Thursday, August 28, 2008

Toxic In-Laws

My husband’s parents treat me terribly. No matter how hard I try to be nice to them, they do not reciprocate. In disagreements, they always take their son’s side. I am thinking that it would be better for me if I just kept my distance. Is this the best solution?

Being an in-law truly can feel like being an “outlaw” at times. It is rare for a spouse to really feel like the child of the other one’s parents. You are wise to notice that what you are doing currently is not working in the way that you want it to and you want to find a way to do something differently.

Here are some things to think about :

Set realistic expectations. Don’t think that they will automatically like you. You “took” their child away and now they have to accept someone new, not necessarily of their choosing, into the family. While there are some parents who find it easy to incorporate new members into the family, others find it an intrusion and have a great deal of difficulty shifting relationships, rituals and connection with their own child.

Find ways to befriend them like inviting them to dinner, picking up something small when you are shopping for yourself and your own family, calling occasionally just to say “hello”. Allow the friendship time to develop slowly.

Try to think of some of the things that you do like about them and find ways to call that to their attention. Be as positive as you can around them in your words and your actions and find ways to notice the good things that they do.

It is rarely a good idea to talk with your in-laws about problems with your spouse, even if you feel very close to them. While you might think that it would be helpful to engage them in changing your spouse, unless the problems are very serious ones such as drug abuse or alcoholism, it is more likely that they will not think fondly of you rather than becoming upset with their own child. Find other confidants for yourself.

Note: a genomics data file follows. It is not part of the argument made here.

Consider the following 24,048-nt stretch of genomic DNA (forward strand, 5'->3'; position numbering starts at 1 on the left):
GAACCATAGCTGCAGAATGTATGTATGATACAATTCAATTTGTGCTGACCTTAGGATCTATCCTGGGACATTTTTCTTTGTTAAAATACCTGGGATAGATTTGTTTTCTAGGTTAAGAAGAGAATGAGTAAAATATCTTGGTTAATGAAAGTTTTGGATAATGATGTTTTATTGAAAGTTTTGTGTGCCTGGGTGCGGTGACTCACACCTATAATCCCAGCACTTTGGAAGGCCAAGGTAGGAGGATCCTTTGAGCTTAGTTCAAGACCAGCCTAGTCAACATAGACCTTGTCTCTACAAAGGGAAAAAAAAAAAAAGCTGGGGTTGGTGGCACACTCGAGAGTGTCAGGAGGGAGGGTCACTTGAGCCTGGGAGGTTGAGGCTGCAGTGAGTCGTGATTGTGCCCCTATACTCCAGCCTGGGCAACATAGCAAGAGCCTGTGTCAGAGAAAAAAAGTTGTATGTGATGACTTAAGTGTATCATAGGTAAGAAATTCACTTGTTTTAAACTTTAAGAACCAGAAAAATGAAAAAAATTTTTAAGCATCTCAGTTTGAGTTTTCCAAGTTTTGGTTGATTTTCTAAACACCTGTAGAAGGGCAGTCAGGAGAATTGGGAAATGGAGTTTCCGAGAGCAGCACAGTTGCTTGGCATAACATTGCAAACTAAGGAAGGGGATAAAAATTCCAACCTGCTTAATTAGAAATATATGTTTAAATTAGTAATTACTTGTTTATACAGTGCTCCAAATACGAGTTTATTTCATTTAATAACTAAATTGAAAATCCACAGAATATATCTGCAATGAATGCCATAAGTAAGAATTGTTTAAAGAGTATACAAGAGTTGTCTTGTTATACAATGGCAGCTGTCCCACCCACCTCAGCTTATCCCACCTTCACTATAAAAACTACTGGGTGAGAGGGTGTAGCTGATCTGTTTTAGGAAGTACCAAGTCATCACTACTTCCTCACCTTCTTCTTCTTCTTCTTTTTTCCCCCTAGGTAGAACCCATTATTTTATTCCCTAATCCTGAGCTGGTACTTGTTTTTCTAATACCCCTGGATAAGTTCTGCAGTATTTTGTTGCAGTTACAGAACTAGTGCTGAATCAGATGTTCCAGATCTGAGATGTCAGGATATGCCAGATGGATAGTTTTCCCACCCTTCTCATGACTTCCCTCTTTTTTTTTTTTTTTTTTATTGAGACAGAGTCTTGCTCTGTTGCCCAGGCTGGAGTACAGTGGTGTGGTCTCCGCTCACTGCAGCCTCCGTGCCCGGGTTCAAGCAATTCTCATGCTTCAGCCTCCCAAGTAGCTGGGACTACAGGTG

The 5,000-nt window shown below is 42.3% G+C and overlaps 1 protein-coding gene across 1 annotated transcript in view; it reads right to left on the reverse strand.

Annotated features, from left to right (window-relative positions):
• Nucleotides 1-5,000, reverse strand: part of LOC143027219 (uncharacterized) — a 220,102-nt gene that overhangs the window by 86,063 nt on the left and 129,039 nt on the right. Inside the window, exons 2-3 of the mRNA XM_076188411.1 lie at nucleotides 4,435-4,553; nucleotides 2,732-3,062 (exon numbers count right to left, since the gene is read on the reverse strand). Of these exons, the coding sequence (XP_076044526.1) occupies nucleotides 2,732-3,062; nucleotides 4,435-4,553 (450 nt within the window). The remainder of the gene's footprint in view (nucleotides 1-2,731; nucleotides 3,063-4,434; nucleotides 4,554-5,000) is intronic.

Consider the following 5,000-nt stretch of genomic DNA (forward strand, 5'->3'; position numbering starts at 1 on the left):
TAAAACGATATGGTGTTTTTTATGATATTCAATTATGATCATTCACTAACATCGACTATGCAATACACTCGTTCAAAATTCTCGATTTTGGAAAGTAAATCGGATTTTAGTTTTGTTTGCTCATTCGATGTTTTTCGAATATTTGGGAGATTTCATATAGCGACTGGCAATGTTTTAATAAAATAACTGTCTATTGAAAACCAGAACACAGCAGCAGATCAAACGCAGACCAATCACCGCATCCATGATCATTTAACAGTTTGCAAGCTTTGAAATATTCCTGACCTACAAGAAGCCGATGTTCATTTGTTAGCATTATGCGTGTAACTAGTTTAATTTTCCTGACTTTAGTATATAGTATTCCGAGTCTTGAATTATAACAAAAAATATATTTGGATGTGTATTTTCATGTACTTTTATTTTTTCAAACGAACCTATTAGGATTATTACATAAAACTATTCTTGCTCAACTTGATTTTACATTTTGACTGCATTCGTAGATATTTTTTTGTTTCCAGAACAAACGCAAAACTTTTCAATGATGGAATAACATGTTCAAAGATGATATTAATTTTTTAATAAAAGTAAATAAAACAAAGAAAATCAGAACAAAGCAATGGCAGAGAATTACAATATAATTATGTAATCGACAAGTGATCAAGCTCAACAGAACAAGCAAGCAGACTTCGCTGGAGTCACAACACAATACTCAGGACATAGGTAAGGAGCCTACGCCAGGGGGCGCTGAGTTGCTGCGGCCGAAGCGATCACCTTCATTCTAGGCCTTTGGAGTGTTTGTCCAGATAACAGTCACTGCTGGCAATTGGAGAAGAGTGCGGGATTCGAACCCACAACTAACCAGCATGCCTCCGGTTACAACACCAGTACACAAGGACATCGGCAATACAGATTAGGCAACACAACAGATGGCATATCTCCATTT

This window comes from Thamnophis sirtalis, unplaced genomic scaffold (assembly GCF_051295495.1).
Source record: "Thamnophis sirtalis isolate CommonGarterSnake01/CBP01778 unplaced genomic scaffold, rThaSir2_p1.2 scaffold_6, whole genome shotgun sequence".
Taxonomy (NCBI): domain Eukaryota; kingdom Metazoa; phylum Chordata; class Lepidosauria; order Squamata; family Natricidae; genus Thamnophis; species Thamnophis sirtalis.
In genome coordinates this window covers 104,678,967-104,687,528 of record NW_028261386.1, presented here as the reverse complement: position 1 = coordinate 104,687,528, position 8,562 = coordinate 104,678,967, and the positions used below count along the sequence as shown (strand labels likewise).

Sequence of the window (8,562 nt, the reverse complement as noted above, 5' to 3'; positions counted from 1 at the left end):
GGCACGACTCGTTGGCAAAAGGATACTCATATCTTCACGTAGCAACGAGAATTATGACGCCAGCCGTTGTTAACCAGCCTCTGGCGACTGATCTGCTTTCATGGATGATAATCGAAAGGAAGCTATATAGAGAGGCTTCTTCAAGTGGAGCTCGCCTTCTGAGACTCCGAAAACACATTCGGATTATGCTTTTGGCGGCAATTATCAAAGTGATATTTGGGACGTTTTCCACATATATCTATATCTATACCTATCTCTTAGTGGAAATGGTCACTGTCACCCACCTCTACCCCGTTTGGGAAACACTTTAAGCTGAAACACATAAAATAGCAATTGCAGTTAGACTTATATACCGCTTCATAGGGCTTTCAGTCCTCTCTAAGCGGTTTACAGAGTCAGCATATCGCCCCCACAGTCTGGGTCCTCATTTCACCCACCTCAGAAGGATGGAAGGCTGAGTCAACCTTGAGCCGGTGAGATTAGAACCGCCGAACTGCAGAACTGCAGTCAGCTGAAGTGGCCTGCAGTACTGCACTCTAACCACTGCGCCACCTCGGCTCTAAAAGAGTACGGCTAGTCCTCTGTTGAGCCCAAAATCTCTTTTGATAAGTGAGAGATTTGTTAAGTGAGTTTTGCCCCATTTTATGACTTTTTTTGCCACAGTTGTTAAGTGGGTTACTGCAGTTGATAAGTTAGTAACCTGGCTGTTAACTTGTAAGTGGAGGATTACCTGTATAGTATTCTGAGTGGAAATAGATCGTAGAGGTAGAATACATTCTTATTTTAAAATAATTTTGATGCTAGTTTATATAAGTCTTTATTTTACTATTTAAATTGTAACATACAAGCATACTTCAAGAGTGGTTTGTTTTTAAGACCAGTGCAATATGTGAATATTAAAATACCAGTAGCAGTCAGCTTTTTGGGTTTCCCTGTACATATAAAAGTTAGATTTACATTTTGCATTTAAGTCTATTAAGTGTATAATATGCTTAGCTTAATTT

If you feel that they are truly being mean to you, talk with them about it. Try to have an honest conversation with them about your feelings. Begin in a “soft” way saying things like, “I am sure that I am being overly sensitive, however, it really hurt my feelings when …” or “Can you tell me what you meant when you said …. ?”

Strategize out loud with your spouse about your struggles. He may be able to help you see things from a different place or he may be truly unaware of their treatment of you. Ask him for his support and to speak up if he witnesses and recognizes that they are being disrespectful.

Do not cut off all contact with them unless they are truly abusive to you. They are your spouse’s parents and you, and your family, will be better off if there is contact along the way. You may choose to limit the amount of time that you are with them. You may choose to stay in a hotel when you visit. You and your spouse may agree that you do not have to attend every family function as the two of you build rituals for your own family.

We know that this only scratches the surface of some of your concerns, questions and experiences and would welcome your comments here.

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